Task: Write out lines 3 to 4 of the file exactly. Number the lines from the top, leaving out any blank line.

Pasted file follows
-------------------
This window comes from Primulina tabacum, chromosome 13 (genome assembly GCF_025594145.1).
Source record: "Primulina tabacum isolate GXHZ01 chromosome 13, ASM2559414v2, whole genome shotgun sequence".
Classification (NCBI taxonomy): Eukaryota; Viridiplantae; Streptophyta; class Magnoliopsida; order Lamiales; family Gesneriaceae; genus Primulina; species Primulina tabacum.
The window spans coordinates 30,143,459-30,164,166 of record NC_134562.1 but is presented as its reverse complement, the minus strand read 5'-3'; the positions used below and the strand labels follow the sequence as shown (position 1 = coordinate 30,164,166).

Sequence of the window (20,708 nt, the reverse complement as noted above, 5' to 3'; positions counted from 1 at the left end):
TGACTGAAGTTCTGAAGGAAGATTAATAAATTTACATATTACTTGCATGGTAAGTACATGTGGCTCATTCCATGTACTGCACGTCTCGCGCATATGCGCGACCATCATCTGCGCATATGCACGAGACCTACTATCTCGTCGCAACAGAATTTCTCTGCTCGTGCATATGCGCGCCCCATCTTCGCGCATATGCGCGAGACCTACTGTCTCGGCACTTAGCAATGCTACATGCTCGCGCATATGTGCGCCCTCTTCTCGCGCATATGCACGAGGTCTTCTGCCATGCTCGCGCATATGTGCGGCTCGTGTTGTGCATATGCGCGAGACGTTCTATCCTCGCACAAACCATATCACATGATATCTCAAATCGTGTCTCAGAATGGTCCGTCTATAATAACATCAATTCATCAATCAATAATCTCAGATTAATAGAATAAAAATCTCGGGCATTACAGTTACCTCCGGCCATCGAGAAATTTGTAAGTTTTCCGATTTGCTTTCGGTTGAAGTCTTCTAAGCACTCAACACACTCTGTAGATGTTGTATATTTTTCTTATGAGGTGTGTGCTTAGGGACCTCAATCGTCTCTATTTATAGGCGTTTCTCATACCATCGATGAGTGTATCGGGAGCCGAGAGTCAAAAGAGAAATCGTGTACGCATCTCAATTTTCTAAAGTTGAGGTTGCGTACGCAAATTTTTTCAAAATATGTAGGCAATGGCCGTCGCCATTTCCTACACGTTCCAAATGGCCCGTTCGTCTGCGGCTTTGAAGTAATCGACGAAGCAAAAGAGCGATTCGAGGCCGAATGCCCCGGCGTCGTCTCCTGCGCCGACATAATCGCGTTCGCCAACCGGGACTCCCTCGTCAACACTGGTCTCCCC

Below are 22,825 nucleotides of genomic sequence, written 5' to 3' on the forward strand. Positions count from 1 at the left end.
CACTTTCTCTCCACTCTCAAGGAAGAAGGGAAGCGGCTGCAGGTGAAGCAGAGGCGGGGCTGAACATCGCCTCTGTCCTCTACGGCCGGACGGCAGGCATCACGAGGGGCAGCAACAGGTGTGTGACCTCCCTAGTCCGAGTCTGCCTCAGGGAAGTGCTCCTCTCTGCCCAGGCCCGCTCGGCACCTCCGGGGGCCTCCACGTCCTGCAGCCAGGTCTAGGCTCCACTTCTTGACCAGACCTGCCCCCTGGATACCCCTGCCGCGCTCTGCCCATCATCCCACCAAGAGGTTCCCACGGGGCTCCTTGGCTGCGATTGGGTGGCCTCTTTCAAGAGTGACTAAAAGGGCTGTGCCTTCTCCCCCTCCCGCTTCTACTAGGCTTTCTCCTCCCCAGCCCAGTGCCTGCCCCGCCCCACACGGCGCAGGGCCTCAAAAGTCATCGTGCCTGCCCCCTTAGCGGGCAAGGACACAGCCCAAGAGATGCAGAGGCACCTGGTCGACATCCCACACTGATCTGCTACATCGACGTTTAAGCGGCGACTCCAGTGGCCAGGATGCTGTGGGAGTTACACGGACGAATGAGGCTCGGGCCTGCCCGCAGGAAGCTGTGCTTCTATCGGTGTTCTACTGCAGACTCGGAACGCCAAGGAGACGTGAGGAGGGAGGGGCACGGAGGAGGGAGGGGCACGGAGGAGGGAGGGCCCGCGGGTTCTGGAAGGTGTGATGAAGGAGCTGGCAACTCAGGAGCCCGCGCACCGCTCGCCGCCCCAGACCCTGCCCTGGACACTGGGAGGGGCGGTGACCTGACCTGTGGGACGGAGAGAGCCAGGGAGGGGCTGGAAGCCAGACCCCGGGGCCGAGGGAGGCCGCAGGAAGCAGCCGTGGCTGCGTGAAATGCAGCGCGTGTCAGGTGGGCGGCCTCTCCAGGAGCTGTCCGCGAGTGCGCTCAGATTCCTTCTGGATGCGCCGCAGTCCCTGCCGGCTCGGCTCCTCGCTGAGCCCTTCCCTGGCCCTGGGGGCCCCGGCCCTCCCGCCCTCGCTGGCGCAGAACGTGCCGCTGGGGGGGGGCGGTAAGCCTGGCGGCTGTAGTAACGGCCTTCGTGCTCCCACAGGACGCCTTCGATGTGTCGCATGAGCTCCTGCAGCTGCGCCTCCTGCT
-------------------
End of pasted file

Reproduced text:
Classification (NCBI taxonomy): Eukaryota; Viridiplantae; Streptophyta; class Magnoliopsida; order Lamiales; family Gesneriaceae; genus Primulina; species Primulina tabacum.
The window spans coordinates 30,143,459-30,164,166 of record NC_134562.1 but is presented as its reverse complement, the minus strand read 5'-3'; the positions used below and the strand labels follow the sequence as shown (position 1 = coordinate 30,164,166).